- Bitcoin dropped 1.38% for the week closing at 28,938 on Friday. High price year-over-year 31,386 and low 15,632.
The Week Ahead
We come in this morning with equities up small while Treasury yields continue heading up substantially. Currently, the 10-year note is once again breaching an important resistance (yield) level of 4.08%. As noted above, Treasury is auctioning off $103 billion 3-year, 10-year and 30-year notes and bonds, starting Tuesday. I guess we can say a decent yield concession has been given with last week’s rout so there’s hope. As a betting man, I am going to say that initially the auctions will be weak, but by week’s end, the lucky buyers will be in the green. On Thursday we get July CPI. Street economists are calling for continued cooling so stay tuned!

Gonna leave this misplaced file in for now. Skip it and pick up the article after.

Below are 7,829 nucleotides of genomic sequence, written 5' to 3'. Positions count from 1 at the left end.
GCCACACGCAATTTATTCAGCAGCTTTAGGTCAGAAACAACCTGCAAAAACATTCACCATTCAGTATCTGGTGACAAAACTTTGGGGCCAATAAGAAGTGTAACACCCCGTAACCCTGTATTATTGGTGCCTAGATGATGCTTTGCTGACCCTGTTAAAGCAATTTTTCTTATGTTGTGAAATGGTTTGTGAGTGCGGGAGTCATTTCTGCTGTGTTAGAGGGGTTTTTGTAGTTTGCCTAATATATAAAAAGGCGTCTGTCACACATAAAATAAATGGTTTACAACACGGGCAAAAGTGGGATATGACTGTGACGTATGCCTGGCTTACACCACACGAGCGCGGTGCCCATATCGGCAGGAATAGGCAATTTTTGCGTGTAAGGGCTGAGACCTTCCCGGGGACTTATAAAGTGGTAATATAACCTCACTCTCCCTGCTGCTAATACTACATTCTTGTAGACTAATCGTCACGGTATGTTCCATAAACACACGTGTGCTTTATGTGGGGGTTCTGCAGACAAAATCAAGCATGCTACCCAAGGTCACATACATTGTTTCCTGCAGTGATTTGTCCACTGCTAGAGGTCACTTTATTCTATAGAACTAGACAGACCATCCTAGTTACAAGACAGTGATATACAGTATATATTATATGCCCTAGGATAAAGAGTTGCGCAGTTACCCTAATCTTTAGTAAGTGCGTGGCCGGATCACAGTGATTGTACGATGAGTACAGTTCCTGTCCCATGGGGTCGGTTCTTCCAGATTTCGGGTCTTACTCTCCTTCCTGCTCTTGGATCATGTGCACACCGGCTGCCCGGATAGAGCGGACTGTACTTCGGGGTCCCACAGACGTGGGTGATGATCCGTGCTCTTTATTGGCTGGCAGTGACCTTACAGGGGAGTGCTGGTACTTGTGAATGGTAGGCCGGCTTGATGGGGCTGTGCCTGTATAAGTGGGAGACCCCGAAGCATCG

An index is unmanaged and not available for direct investment. Definitions sourced from Bloomberg. The Bloomberg Barclays Global Aggregate Negative Yielding Debt Market Value Index represents the portion of the Bloomberg Barclays Global Aggregate Index that measures the aggregate value of global debt with a negative yield. • The S&P 500® is widely regarded as the best single gauge of large-cap U.S. equities and serves as the foundation for a wide range of investment products. The index includes 500 leading companies and captures approximately 80% coverage of available market capitalization. • The NASDAQ Composite Index is a broad-based capitalization-weighted index of stocks in all three NASDAQ tiers: Global Select, Global Market and Capital Market. The index was developed with a base level of 100 as of February 5, 1971.• The Cboe Volatility Index® (VIX) is a calculation designed to produce a measure of constant, 30-day expected volatility of the US stock market, derived from real-time, mid-quote prices of weekly S&P 500® Index (SPX) call and put options with a range of 23 to 37 days to expiration.• The ICE BofA MOVE Index is a yield curve weighted index of the normalized implied volatility on 1-month Treasury options. It is the weighted average of implied volatilities on the CT2 (Current 2 Year Government Note), CT5 (Current 5 Year Government Note), CT10 (Current 10 Year Government Note), and CT30 (Current 30 Year Government Note), with weights 0.2/0.2/0.4/0.2 respectively.• The Markit CDX North America Investment Grade Index is composed of 125 equally weighted credit default swaps on investment grade entities, distributed among 6 sub-indices: High Volatility, Consumer, Energy, Financial, Industrial, and Technology, Media & Tele-communications. Markit CDX indices roll every 6 months in March & September. • The Markit CDX North America High Yield Index is composed of 100 non-investment grade entities, distributed among 2 sub-indices: B, BB. All entities are domiciled in North America. Markit CDX indices roll every 6 months in March & September. • The U.S. Dollar Index (USDX) indicates the general international value of the USD. The USDX does this by averaging the exchange rates between the USD and major world currencies. Intercontinental Exchange (ICE) US computes this by using the rates supplied by some 500 banks.